The Sonoma Developmental Center has been sold – or traded, or donated, or something – to a team of developers chosen by the land owner, the state of California. The sale price, if there is one, has not been disclosed (and we’re confused). Any revenue from a true sale would go into the state’s general fund. Whatever the terms, the state and county are purportedly off the hook for paying to clean up the toxins and detritus associated with running a hospital, sewer system, and industrial infrastructure for what was basically a self-contained small town for more than 120 years… What’s certain is that once redeveloped, SDC will generate hefty income for the County of Sonoma through hotel room tax, and payment for water delivery. The mothballed water treatment plant on the SDC property will never operate again, which means all the homes and hotel will receive water from the Russian River and the Sonoma Water agency. That will at least make it rain consistently, drought or no.
The stats are in for our three years of Covid, and Sonoma County did fairly well compared to the rest of the state: it had the ninth highest vaccination rate; 20% percent fewer cases per 100,000 residents than California overall; 57% percent fewer deaths per 100,000 residents. “That really is a testament to our county and the residents and shows how well we have been able to do during the pandemic,” concluded Sonoma County Health Officer Dr. Sundari Mase. The Centers for Disease Control and Prevention were impressed; Mase has left Santa Rosa for a national gig there. In the disease game, that’s like getting a call from the New York Yankees.
It’s a story that nearly writes itself, mainly because it’s the fifth time we’ve run it since 2020. Sonoma has a new City Manager: David Guhin (above). Guhin brings nearly two decades of government leadership experience including 18+ years at the City of Santa Rosa where he served as Director of Santa Rosa Water, Director of Planning and Economic Development, Interim Director of Transportation and Public Works, and finally four years as Assistant City Manager. Most recently he was Executive Director of Government Operations for the Federated Indians of Graton Rancheria. Guhin holds a degree in Civil Engineering (Environmental) from South Dakota School of Mines and Technology, and a Masters in Organizational Development from Sonoma State University. Guhin starts the Sonoma gig ($236,000 per year) on May 7. First job is maybe sealing up that revolving office door.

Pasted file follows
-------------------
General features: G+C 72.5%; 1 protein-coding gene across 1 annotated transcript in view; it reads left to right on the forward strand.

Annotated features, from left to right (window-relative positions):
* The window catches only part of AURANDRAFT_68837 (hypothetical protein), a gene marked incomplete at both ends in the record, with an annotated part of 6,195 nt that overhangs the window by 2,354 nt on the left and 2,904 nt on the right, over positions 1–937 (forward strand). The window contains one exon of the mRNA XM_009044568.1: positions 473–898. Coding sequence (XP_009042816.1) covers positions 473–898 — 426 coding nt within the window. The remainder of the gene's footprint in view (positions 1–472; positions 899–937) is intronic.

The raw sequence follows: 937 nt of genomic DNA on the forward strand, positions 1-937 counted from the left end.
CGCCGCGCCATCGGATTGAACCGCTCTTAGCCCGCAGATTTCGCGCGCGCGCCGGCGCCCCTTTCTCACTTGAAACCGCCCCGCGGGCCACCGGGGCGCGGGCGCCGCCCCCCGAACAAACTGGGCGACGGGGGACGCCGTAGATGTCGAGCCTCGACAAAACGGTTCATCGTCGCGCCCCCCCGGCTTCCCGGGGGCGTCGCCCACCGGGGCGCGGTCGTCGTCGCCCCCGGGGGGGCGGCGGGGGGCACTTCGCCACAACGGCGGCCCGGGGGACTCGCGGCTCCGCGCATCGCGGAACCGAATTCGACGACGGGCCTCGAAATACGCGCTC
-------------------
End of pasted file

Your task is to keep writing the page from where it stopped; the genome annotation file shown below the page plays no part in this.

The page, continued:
The Sonoma Valley Citizens Advisory Committee continues to grapple with reaching consensus on a set of Winery Events Guidelines. The SVCAC sent its recommendations to the County a few years ago; they were rejected. So the committee formed an Ad Hoc committee to seek industry input, and is re-crafting. But like the view to a neglected vineyard, Tom Blackwood, a board member of the Sonoma Valley Vintners and Growers Alliance, sees lots of weeds. The plan is choked with overbearing details, he says. “What’s the difference between the County Ordinance and the Guidelines? About 15 pages.”
Sonoma Valley Unified School District will soon vote on closing Dunbar School, effective this fall. The parents of the affected 93 students (21 special education) would have the option of choosing where to relocate. Three more campus school closures, within three years, are likely given the decreasing enrollment numbers… Whatever the alignment, here comes the next batch of students. The District will host a Preschool Fair on Wednesday, April 19, at El Verano School. Parents and families can talk to each school, ask questions, and learn about schedules, curriculum and hours for each site. They can also find out about eligibility requirements and sign up for the 2023-24 School Year. For questions regarding preschool enrollment, contact Jo Fichtenberg at the district office, 707.935.6000 ext.4830.
Sonoma Arts Live Theater Company announces its Season 2023-24 on April 29 on the Rotary Stage in Andrews Hall at Sonoma Community Center. “Come on out and enjoy champagne, sweets and entertainment,” says Artistic Director Jaime Love. “We are excited to unveil the four musicals and two plays we’ve chosen with our audience in mind.” Rick Love, chair of the Behind the Curtain Committee, says the biggest upfront cost is securing the music and the rights for each show. “All musicals must be paid upfront,” he says. “That means we’re shelling out $10,000 a year per musical, sometimes a year and a half before we do it. Royalties per season can run anywhere from $30-40 thousand per season.” Sonomaartslive.org
Teri Shore isn’t the only fan of our local mountain lions. Years ago, driving home up a small Glen Ellen lane, I spotted and remarked on a big brown dog sauntering up the road. Daughter Annnie, an expert at age 10, knew differently – it was a mountain lion. We turned the corner and the sleek, gorgeous animal – trotting to a trail trailing to the regional park – looked back with a disinterested tail-flick. “Dad,” came the ruling. “That ain’t no dog.”
— Val Robichaud, [email protected]